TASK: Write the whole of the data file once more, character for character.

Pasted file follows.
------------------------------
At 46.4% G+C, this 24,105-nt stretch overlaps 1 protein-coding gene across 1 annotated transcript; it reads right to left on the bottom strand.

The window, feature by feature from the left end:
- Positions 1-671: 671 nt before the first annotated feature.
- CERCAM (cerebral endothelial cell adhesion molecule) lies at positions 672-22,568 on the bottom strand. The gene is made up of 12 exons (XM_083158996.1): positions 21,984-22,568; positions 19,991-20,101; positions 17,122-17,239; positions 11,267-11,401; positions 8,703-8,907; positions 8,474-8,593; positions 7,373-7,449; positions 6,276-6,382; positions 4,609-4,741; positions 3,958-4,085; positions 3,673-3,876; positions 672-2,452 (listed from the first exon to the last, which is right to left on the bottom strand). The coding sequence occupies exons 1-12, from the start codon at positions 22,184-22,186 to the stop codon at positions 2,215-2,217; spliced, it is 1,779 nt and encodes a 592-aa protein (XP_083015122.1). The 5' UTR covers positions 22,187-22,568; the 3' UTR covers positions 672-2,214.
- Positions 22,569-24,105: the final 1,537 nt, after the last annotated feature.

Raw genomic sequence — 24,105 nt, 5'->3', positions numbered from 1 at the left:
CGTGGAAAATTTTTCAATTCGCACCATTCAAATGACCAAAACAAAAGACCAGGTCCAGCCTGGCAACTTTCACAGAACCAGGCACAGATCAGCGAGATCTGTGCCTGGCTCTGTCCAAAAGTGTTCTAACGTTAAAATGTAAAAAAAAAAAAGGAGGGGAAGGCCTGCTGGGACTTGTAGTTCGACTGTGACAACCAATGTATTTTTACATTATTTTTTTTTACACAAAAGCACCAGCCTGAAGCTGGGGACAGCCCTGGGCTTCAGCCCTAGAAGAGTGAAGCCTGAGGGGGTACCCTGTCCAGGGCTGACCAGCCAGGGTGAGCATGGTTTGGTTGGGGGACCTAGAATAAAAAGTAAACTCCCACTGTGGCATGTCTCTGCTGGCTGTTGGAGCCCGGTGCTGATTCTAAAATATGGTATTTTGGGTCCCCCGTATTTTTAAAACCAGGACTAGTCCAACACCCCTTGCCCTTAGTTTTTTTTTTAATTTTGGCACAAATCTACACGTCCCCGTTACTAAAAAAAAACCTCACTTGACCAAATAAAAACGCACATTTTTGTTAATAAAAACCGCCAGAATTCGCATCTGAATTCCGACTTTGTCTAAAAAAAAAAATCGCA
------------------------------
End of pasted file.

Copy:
At 46.4% G+C, this 24,105-nt stretch overlaps 1 protein-coding gene across 1 annotated transcript; it reads right to left on the bottom strand.

The window, feature by feature from the left end:
- Positions 1-671: 671 nt before the first annotated feature.
- CERCAM (cerebral endothelial cell adhesion molecule) lies at positions 672-22,568 on the bottom strand. The gene is made up of 12 exons (XM_083158996.1): positions 21,984-22,568; positions 19,991-20,101; positions 17,122-17,239; positions 11,267-11,401; positions 8,703-8,907; positions 8,474-8,593; positions 7,373-7,449; positions 6,276-6,382; positions 4,609-4,741; positions 3,958-4,085; positions 3,673-3,876; positions 672-2,452 (listed from the first exon to the last, which is right to left on the bottom strand). The coding sequence occupies exons 1-12, from the start codon at positions 22,184-22,186 to the stop codon at positions 2,215-2,217; spliced, it is 1,779 nt and encodes a 592-aa protein (XP_083015122.1). The 5' UTR covers positions 22,187-22,568; the 3' UTR covers positions 672-2,214.
- Positions 22,569-24,105: the final 1,537 nt, after the last annotated feature.

Raw genomic sequence — 24,105 nt, 5'->3', positions numbered from 1 at the left:
CGTGGAAAATTTTTCAATTCGCACCATTCAAATGACCAAAACAAAAGACCAGGTCCAGCCTGGCAACTTTCACAGAACCAGGCACAGATCAGCGAGATCTGTGCCTGGCTCTGTCCAAAAGTGTTCTAACGTTAAAATGTAAAAAAAAAAAAGGAGGGGAAGGCCTGCTGGGACTTGTAGTTCGACTGTGACAACCAATGTATTTTTACATTATTTTTTTTTACACAAAAGCACCAGCCTGAAGCTGGGGACAGCCCTGGGCTTCAGCCCTAGAAGAGTGAAGCCTGAGGGGGTACCCTGTCCAGGGCTGACCAGCCAGGGTGAGCATGGTTTGGTTGGGGGACCTAGAATAAAAAGTAAACTCCCACTGTGGCATGTCTCTGCTGGCTGTTGGAGCCCGGTGCTGATTCTAAAATATGGTATTTTGGGTCCCCCGTATTTTTAAAACCAGGACTAGTCCAACACCCCTTGCCCTTAGTTTTTTTTTTAATTTTGGCACAAATCTACACGTCCCCGTTACTAAAAAAAAACCTCACTTGACCAAATAAAAACGCACATTTTTGTTAATAAAAACCGCCAGAATTCGCATCTGAATTCCGACTTTGTCTAAAAAAAAAAATCGCA